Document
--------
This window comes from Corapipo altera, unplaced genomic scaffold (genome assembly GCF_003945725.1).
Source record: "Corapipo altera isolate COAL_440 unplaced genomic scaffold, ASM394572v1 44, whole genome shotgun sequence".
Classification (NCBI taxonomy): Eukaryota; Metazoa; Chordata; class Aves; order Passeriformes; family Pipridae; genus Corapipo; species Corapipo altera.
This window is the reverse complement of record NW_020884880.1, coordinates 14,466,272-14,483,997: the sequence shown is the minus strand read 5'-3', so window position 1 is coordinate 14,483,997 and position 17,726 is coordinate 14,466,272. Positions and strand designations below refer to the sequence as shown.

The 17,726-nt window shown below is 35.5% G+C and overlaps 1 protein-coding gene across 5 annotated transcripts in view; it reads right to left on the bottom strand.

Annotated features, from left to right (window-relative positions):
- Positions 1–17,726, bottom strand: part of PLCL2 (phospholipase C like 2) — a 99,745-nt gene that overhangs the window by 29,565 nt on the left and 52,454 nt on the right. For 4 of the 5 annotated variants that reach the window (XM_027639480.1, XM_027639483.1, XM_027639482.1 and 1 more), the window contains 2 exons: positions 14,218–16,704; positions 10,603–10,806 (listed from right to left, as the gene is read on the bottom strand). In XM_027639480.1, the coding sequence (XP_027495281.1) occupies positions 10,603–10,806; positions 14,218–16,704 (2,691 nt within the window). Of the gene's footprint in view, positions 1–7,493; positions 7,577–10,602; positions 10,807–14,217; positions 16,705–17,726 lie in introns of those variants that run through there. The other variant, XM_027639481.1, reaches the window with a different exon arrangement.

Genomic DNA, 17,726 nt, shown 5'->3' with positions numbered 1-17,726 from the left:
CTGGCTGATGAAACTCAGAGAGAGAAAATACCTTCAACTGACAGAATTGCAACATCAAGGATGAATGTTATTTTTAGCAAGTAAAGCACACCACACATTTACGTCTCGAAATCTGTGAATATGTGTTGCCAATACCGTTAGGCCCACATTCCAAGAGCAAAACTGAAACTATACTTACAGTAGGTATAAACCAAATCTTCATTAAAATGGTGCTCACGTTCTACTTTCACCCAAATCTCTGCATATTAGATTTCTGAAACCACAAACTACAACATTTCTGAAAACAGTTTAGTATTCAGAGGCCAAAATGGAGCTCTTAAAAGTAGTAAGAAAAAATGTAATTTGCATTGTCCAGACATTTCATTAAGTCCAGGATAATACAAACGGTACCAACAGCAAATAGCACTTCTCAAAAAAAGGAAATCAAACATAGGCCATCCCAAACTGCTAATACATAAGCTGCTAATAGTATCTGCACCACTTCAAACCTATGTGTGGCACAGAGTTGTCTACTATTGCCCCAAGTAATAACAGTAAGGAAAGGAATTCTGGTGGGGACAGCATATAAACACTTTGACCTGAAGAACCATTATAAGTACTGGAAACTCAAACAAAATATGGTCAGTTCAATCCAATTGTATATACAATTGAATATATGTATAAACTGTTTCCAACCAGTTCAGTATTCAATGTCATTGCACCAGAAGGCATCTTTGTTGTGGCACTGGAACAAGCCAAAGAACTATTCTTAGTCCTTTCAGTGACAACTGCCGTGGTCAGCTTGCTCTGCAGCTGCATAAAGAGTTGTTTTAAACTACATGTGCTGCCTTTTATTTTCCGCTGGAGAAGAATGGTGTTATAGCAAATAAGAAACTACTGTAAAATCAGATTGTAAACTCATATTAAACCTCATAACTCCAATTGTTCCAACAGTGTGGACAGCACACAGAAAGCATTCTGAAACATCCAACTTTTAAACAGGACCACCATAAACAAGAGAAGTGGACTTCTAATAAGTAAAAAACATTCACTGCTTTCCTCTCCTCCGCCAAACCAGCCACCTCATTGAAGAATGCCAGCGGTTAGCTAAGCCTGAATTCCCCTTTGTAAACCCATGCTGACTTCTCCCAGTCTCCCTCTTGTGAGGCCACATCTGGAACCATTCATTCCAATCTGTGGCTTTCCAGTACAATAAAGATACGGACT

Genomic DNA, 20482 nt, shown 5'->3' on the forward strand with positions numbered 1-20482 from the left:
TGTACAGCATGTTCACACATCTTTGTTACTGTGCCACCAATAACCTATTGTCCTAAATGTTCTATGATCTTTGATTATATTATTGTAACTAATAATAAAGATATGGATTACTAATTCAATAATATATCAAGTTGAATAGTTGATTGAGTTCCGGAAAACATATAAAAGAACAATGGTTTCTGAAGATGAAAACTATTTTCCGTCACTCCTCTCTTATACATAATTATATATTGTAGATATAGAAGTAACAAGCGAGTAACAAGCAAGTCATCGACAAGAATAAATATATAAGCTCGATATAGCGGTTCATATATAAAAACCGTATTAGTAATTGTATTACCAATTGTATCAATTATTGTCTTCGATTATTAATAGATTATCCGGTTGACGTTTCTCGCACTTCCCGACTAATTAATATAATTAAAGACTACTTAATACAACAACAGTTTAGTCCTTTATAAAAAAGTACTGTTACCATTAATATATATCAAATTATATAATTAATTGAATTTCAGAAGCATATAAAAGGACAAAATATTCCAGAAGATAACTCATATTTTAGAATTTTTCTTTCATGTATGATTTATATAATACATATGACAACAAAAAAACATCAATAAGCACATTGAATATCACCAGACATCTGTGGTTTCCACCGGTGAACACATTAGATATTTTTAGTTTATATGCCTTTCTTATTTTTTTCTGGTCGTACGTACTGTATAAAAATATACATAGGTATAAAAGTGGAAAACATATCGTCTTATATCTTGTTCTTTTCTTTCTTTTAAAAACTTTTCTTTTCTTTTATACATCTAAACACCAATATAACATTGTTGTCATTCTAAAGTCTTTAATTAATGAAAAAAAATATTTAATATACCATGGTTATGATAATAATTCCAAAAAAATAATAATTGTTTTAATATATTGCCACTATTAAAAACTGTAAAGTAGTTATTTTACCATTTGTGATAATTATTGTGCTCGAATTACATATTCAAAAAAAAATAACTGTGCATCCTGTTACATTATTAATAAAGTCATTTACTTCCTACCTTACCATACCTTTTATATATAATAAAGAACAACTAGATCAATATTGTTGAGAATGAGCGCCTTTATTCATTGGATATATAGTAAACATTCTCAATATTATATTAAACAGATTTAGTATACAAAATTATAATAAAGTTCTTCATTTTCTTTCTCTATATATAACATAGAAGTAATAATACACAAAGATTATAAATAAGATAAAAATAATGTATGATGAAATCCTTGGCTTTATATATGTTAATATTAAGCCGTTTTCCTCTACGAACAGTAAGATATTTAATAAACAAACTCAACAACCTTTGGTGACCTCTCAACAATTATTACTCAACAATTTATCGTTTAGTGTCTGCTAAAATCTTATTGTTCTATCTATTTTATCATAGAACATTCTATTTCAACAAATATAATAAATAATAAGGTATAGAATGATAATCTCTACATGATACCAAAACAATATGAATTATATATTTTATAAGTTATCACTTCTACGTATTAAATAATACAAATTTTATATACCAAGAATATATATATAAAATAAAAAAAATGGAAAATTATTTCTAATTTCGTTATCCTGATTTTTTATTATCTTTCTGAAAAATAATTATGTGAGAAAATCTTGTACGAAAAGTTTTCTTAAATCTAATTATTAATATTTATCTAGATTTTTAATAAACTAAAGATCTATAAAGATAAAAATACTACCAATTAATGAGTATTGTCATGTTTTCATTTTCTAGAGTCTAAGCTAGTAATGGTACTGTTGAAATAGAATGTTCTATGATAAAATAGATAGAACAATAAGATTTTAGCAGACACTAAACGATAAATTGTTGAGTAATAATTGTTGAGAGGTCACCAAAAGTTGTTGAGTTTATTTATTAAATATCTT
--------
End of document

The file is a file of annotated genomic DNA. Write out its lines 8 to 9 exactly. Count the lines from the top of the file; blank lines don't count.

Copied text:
Genomic DNA, 17,726 nt, shown 5'->3' with positions numbered 1-17,726 from the left:
CTGGCTGATGAAACTCAGAGAGAGAAAATACCTTCAACTGACAGAATTGCAACATCAAGGATGAATGTTATTTTTAGCAAGTAAAGCACACCACACATTTACGTCTCGAAATCTGTGAATATGTGTTGCCAATACCGTTAGGCCCACATTCCAAGAGCAAAACTGAAACTATACTTACAGTAGGTATAAACCAAATCTTCATTAAAATGGTGCTCACGTTCTACTTTCACCCAAATCTCTGCATATTAGATTTCTGAAACCACAAACTACAACATTTCTGAAAACAGTTTAGTATTCAGAGGCCAAAATGGAGCTCTTAAAAGTAGTAAGAAAAAATGTAATTTGCATTGTCCAGACATTTCATTAAGTCCAGGATAATACAAACGGTACCAACAGCAAATAGCACTTCTCAAAAAAAGGAAATCAAACATAGGCCATCCCAAACTGCTAATACATAAGCTGCTAATAGTATCTGCACCACTTCAAACCTATGTGTGGCACAGAGTTGTCTACTATTGCCCCAAGTAATAACAGTAAGGAAAGGAATTCTGGTGGGGACAGCATATAAACACTTTGACCTGAAGAACCATTATAAGTACTGGAAACTCAAACAAAATATGGTCAGTTCAATCCAATTGTATATACAATTGAATATATGTATAAACTGTTTCCAACCAGTTCAGTATTCAATGTCATTGCACCAGAAGGCATCTTTGTTGTGGCACTGGAACAAGCCAAAGAACTATTCTTAGTCCTTTCAGTGACAACTGCCGTGGTCAGCTTGCTCTGCAGCTGCATAAAGAGTTGTTTTAAACTACATGTGCTGCCTTTTATTTTCCGCTGGAGAAGAATGGTGTTATAGCAAATAAGAAACTACTGTAAAATCAGATTGTAAACTCATATTAAACCTCATAACTCCAATTGTTCCAACAGTGTGGACAGCACACAGAAAGCATTCTGAAACATCCAACTTTTAAACAGGACCACCATAAACAAGAGAAGTGGACTTCTAATAAGTAAAAAACATTCACTGCTTTCCTCTCCTCCGCCAAACCAGCCACCTCATTGAAGAATGCCAGCGGTTAGCTAAGCCTGAATTCCCCTTTGTAAACCCATGCTGACTTCTCCCAGTCTCCCTCTTGTGAGGCCACATCTGGAACCATTCATTCCAATCTGTGGCTTTCCAGTACAATAAAGATACGGACT